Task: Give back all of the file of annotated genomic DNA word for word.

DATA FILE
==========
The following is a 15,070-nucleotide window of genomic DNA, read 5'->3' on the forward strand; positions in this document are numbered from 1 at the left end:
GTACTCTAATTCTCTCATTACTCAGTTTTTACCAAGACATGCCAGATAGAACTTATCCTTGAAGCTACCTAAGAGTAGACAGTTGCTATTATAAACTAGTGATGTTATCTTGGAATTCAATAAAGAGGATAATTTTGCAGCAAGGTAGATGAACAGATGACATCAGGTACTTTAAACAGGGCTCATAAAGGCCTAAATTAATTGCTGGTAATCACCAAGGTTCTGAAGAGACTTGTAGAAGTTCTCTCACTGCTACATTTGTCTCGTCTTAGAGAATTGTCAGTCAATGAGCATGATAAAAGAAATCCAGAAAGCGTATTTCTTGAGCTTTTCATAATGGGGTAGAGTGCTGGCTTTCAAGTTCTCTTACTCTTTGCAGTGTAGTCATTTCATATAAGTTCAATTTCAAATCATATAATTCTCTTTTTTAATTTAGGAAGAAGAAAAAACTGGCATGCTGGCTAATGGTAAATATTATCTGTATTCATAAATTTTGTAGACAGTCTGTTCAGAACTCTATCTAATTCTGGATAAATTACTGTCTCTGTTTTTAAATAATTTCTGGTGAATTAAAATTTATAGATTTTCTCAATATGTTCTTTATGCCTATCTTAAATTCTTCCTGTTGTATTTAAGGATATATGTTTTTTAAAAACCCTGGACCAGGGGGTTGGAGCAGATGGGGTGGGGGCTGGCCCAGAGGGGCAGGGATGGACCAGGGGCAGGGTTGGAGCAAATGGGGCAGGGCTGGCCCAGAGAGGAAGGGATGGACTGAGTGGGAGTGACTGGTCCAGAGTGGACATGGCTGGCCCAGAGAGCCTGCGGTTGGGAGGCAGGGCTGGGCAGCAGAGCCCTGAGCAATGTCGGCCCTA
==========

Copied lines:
The following is a 15,070-nucleotide window of genomic DNA, read 5'->3' on the forward strand; positions in this document are numbered from 1 at the left end:
GTACTCTAATTCTCTCATTACTCAGTTTTTACCAAGACATGCCAGATAGAACTTATCCTTGAAGCTACCTAAGAGTAGACAGTTGCTATTATAAACTAGTGATGTTATCTTGGAATTCAATAAAGAGGATAATTTTGCAGCAAGGTAGATGAACAGATGACATCAGGTACTTTAAACAGGGCTCATAAAGGCCTAAATTAATTGCTGGTAATCACCAAGGTTCTGAAGAGACTTGTAGAAGTTCTCTCACTGCTACATTTGTCTCGTCTTAGAGAATTGTCAGTCAATGAGCATGATAAAAGAAATCCAGAAAGCGTATTTCTTGAGCTTTTCATAATGGGGTAGAGTGCTGGCTTTCAAGTTCTCTTACTCTTTGCAGTGTAGTCATTTCATATAAGTTCAATTTCAAATCATATAATTCTCTTTTTTAATTTAGGAAGAAGAAAAAACTGGCATGCTGGCTAATGGTAAATATTATCTGTATTCATAAATTTTGTAGACAGTCTGTTCAGAACTCTATCTAATTCTGGATAAATTACTGTCTCTGTTTTTAAATAATTTCTGGTGAATTAAAATTTATAGATTTTCTCAATATGTTCTTTATGCCTATCTTAAATTCTTCCTGTTGTATTTAAGGATATATGTTTTTTAAAAACCCTGGACCAGGGGGTTGGAGCAGATGGGGTGGGGGCTGGCCCAGAGGGGCAGGGATGGACCAGGGGCAGGGTTGGAGCAAATGGGGCAGGGCTGGCCCAGAGAGGAAGGGATGGACTGAGTGGGAGTGACTGGTCCAGAGTGGACATGGCTGGCCCAGAGAGCCTGCGGTTGGGAGGCAGGGCTGGGCAGCAGAGCCCTGAGCAATGTCGGCCCTA